In the Iglesia de la Santisima Trinidadin, Tepoztlan, there is more silence than I’ve heard anywhere else thus far on this journey. Nearly 500 years of silence has accumulated in here, and it feels, actually, quite sacred. I am no longer religious, but I was raised as a Catholic girl, so Jesus and Mary are old buddies. There they are, in familiar poses, albeit a bloodier Jesus than I remember, and Mary is wearing real lace. There are also mannequins of dead people, including babies, in glass coffins along the outer walls. I’m not sure I quite understand their significance, but they’re just as quiet as everything else in here. Growing up with church as a weekly locale means I’m comfortable in places like this, although no church I ever attended had this much power to its energy. There, I’m getting metaphysical, but it’s the only way I can describe it. It feels good to be in here. It calms a weary traveller down.
Ironically, every sound in this quiet church is amplified many times over; someone coughs and it hurts the ears. No secrets can be told in here, that’s for sure. Especially with all these figures listening.
Of course, my attention naturally goes to the amount of hard work that went into building a church like this. The dome must be at least three stories high, and is covered in beautiful, rich frescoes. And the convent side of it, turned into a museum now, is also decorated with ochre motifs that look like the crown of thorns, with numerous faces of kings with beards, and many repetitions of the word “Maria” as well. There are photographs in the museum of a younger Tepoztlan, taken only a hundred years ago. The church is included in most vistas, naturally, along with the mountains that look like they could be dwellings for fairies or other other-worldly creatures.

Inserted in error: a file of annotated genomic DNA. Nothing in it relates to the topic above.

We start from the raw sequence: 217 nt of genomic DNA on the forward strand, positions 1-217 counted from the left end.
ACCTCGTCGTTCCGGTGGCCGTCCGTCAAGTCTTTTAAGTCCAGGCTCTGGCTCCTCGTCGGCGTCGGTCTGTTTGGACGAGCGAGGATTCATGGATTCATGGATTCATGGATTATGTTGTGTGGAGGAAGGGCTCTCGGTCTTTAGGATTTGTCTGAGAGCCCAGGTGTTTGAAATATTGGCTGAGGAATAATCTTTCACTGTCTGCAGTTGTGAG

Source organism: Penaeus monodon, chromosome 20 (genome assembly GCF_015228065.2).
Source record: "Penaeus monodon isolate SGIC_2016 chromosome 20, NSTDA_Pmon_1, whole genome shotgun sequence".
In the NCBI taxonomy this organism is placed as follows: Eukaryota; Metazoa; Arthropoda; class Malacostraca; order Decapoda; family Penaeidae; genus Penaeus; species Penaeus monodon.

(It is called a pueblo magico, after all. And there’s an Aztec pyramid up there, too, in the mountains, that I keep meaning to visit. More on that when it happens.)
As always, it is somewhat hard for me to fully appreciate such richness in a church when the vast majority of the people around it live with very little in the way of creature comforts. This one is gilded, but not as excessively as some of the Rococo churches I saw in Spain, and certainly not as ornate as those in Italy or France or many other places that Catholicism has had a lengthy stronghold.
Still, I must admit that while many horrible things have been done in the name of religion, what it always brings to the believers, is hope. And hope, no matter who you are or what your circumstances, is always a good thing. It’s what we have most in common with each other, I think: we all want for better days, either in the here and now, or once we’re gone. And it takes a moment of quiet and reflection to get in touch with those voices within that are asking to be heard. And whether you get this from going to a church or a garden, a bookstore or a pyramid, it comes down to the same thing: location, location, location.
My hope is that we all find a peaceful place in which to reflect, and pause, if only for a moment. (Even if, just outside the walls, there is a firecracker going off every few minutes.) Hasta pronto.